A year ago, when Occupy Wall Street began, people occupying public spaces in large numbers and refusing to go home was innovative and radical, but then those spaces were reclaimed by the establishment — with violence, or through legal machinations — essentially bringing the first phase in this new era of protest and activism to an end.
Anyone thinking that the Occupy movement has gone away, however, is missing the point. Just as the movement introduced a powerful new concept — the 99 percent versus the 1 percent — into political discourse, so the complaints that motivated people to occupy public spaces in the first place have not gone away.
Essentially, we live in a broken system, broken by criminals who have not been held responsible for their actions, criminals on Wall Street and in the City of London and Canary Wharf, motivated by greed on a colossal scale, who, aided and abetted by venal and/or stupid politicians, crashed the global economy in 2008 but then got away with it.
Saved by government bailouts, the criminals continue to live lives of almost unprecedented wealth and greed, while the rest of the people — the 99 percent — are being made to pay for the crimes of these thieves through savage austerity programs that are driven by malignant ideologies and are also, it should be noted, economically suicidal. Read the rest of this entry »
Today, the Occupy movement, which grew out of Occupy Wall Street last October, and swiftly established itself across the US and around the world, is holding May Day events, or joining existing worker-based events, in numerous countries.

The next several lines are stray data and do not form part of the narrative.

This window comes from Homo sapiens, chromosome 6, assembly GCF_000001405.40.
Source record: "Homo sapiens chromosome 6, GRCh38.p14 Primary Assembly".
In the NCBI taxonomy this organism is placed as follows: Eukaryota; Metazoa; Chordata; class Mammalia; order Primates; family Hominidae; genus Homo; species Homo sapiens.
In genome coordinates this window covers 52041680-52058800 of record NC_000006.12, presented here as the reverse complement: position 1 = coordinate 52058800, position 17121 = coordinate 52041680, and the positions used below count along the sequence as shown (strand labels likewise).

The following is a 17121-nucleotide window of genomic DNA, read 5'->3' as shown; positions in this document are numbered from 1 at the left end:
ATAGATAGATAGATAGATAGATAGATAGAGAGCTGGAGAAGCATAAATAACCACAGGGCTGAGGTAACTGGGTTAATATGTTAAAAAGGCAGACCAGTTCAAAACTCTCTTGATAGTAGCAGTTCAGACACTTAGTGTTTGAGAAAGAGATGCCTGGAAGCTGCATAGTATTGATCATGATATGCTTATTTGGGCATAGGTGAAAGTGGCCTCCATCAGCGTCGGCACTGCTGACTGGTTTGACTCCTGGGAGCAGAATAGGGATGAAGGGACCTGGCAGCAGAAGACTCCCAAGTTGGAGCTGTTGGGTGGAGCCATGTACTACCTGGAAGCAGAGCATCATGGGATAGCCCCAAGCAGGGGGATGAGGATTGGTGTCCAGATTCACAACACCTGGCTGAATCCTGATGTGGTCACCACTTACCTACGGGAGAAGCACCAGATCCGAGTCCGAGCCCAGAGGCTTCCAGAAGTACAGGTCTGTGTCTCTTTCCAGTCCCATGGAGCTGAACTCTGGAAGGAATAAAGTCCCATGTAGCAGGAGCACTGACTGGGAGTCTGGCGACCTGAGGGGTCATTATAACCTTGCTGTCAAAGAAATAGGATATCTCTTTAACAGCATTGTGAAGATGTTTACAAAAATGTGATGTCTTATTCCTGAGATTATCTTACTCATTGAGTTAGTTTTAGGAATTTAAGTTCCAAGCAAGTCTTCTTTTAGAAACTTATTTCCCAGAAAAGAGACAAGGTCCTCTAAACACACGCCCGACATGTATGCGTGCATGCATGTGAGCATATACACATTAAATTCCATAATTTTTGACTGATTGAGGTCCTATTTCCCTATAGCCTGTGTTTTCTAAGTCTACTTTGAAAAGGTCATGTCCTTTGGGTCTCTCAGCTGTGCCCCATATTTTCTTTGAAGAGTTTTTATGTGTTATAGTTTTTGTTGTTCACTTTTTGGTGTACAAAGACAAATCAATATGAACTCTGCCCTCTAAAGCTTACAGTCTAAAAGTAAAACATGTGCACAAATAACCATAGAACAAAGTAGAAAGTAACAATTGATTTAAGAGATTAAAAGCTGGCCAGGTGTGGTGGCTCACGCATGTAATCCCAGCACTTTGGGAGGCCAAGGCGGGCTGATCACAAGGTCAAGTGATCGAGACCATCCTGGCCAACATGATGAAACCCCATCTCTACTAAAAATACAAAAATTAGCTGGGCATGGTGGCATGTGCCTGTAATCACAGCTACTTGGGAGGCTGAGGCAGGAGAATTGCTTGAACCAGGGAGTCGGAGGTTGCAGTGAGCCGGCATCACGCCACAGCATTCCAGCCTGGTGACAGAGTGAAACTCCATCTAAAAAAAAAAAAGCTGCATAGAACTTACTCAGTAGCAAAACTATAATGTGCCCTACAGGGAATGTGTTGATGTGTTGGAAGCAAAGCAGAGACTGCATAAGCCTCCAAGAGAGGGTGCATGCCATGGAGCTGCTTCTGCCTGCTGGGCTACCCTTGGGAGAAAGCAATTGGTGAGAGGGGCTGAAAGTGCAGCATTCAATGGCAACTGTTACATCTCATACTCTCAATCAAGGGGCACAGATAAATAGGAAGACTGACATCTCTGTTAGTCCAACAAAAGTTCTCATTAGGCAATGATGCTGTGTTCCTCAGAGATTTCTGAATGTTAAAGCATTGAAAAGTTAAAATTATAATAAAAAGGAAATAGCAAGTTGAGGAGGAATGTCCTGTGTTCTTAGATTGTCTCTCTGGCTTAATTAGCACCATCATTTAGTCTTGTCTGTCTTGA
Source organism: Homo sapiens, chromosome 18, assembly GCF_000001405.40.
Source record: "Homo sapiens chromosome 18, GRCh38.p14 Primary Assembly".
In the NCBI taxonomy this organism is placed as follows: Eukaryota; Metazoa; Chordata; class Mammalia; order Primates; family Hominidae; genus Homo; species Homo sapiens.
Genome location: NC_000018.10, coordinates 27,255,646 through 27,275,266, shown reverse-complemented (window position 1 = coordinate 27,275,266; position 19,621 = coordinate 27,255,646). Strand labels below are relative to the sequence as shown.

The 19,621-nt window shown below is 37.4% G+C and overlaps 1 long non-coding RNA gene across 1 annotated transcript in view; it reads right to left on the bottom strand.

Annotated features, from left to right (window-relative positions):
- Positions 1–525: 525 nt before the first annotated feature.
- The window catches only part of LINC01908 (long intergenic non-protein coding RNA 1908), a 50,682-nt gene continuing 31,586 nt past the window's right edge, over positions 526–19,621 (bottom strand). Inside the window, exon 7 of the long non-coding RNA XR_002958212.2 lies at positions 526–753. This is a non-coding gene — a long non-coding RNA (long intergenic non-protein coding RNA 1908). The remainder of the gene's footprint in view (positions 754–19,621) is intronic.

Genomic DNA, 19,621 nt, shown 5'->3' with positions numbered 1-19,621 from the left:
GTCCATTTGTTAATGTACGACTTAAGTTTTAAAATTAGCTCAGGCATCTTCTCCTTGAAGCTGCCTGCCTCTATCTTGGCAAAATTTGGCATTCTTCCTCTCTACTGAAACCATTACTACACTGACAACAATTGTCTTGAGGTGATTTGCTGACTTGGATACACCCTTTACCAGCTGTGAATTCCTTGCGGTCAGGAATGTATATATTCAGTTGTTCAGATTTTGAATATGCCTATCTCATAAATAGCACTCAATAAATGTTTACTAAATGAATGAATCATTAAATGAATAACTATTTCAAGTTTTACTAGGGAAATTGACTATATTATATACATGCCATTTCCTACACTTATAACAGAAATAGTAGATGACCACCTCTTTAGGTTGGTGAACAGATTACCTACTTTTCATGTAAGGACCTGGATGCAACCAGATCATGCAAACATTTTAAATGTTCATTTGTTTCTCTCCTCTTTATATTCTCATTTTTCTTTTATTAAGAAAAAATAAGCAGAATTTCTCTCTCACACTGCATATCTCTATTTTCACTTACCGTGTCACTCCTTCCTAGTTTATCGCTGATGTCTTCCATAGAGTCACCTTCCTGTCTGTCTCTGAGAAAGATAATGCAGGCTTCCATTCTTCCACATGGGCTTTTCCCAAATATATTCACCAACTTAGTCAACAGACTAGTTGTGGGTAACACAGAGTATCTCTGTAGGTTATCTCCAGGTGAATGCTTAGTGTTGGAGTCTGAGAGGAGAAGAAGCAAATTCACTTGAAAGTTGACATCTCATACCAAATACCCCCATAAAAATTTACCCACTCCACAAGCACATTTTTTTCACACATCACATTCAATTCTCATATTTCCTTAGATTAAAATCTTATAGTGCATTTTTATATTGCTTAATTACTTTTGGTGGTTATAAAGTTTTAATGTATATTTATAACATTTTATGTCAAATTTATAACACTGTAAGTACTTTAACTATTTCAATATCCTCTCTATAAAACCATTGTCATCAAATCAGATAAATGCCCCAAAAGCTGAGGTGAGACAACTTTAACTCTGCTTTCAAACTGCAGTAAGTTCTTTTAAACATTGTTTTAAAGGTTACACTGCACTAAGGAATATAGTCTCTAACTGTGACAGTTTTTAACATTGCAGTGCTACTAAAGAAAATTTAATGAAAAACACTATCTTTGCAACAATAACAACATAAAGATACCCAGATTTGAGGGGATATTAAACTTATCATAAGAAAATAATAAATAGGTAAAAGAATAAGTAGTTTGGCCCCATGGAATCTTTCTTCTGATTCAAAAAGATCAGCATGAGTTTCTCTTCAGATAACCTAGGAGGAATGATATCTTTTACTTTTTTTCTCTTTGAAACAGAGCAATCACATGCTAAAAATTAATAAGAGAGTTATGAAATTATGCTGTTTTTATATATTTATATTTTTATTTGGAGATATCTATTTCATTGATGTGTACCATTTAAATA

As the movement signals its reappearance, many observers have been wondering where its focus will be. In fact, even before the coordinated wave of evictions of Occupy camps across the US last November, and the later eviction of Occupy London outside St. Paul’s Cathedral, questions had been raised about where the movement should direct its attentions next, and empty property had arisen as a regular focus.
In the US, activists began to examine the foreclosure crisis, and the disgraceful situation whereby a vast number of houses are empty because those living there and paying mortgages couldn’t keep up with their payments or were swindled by unscrupulous lenders, even though there are no buyers for most of these properties, and homelessness is reaching epidemic proportions. In December 2011, Amnesty International reported that “approximately 3.5 million people in the US are homeless, many of them veterans,” and, “at the same time, there are 18.5 million vacant homes in the country.” Read the rest of this entry »
Investigative journalist, author, filmmaker, photographer and Guantanamo expert
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